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You can only vote for Alison Hartson in November
if you vote for her on June 5, 2018.

Many people don’t know the difference between a primary and general election. If that’s you, you are not alone. We’re so glad you’re here and ready to learn and make your important voice heard. Here are the basics of what you need to know:


1. “General” elections are the ones that you are familiar with. These tend to happen in November. You have two people to choose from and whoever gets over 50% wins and becomes your representative.

2. “Primary” elections are just like the elections you might normally vote in, but they happen before the general election. Primary elections usually get a lot less coverage in the news and we as a society have been groomed to pay more attention to the Presidential “general” election every four years. But, there are dozens of elections that affect you almost every year! Primaries are different from state to state, or region to region. Ultimately, they determine who will be the top 2 candidates in the general election. Usually several people are running in the primary and practically nobody votes in them. This means that an incredibly small amount of people end of deciding who you get to vote for in the general. This is why primaries are even more important than the general. IT IS CRITICAL THAT WE START VOTING IN THE PRIMARIES IN MASSIVE NUMBERS IN ORDER TO HAVE BETTER CHOICES IN THE GENERAL.

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JUNE 5, 2018

  1. Your party does not matter; you can vote for any candidate regardless of party.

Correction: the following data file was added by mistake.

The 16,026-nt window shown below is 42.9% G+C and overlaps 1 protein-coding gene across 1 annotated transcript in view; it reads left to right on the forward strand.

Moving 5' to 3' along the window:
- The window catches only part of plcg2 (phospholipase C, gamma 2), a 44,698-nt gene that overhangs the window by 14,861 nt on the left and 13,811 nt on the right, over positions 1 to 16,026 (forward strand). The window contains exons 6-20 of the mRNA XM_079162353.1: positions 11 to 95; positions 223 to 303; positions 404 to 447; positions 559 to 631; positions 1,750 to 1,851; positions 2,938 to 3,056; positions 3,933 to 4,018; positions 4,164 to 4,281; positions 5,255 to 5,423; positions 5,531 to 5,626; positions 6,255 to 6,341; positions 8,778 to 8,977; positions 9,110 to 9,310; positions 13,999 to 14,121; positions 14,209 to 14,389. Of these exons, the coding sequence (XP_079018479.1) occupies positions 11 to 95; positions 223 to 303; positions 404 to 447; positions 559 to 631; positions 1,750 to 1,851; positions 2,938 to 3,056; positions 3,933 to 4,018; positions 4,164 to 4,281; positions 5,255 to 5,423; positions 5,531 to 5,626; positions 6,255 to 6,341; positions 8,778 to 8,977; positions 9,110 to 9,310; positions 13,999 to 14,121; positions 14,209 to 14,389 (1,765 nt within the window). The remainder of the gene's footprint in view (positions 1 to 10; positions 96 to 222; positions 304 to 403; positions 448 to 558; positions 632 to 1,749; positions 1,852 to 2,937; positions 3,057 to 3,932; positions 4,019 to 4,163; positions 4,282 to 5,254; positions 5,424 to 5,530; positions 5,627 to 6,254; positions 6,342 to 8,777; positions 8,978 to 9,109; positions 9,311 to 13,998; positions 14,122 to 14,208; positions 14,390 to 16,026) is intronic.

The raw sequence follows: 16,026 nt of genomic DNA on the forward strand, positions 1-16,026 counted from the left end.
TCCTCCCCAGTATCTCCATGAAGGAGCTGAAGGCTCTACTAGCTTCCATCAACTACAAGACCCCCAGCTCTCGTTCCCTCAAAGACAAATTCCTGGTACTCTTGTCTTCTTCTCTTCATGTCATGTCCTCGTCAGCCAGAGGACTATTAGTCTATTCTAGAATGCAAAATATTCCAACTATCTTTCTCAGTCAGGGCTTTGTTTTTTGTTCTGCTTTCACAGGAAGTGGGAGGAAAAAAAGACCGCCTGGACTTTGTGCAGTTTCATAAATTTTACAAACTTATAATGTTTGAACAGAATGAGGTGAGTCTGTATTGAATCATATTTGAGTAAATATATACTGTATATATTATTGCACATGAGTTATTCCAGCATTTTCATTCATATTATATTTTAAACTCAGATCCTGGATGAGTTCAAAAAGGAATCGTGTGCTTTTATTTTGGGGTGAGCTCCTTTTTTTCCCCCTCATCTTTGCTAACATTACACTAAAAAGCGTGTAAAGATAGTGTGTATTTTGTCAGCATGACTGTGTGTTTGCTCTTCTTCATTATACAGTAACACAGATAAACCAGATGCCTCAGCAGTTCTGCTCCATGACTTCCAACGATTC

2. The top two candidates in the general could very likely both be Democrats, as it was in 2016. So long as we get out and vote in the primary!

MAY 19, 2018 is the deadline to register to vote! Even though we now have automatic registration, that does NOT mean you are registered since it happens through the DMV. Click here to register to vote.

MAY 7 - 29, 2018: Mail-in ballots must be submitted between these dates if you prefer not to vote at the polls.

JUNE 5, 2018: PRIMARY VOTE! This is the last day to vote, and the only day to do it in person at your designated polling place.

If you need help with any of this, contact us at Let’s get out the primary vote!

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The traditional closed primary system typically allows only voters registered within the party to vote for their candidate in the primary. So, only Democrats can vote for Democrats and Republicans for Republicans. Whoever wins the Republican primary goes on to the general election. The same with the Democratic primary.

Our fairly new “jungle primary,” as it is more commonly referred to, is more officially called a nonpartisan blanket primary, or top-two primary. This allows voters, regardless of party, to vote for any candidate. The two candidates who win the most votes win the primary and move on to the general election. This is important to know because it means that your party does not matter; you can vote for any candidate regardless of party.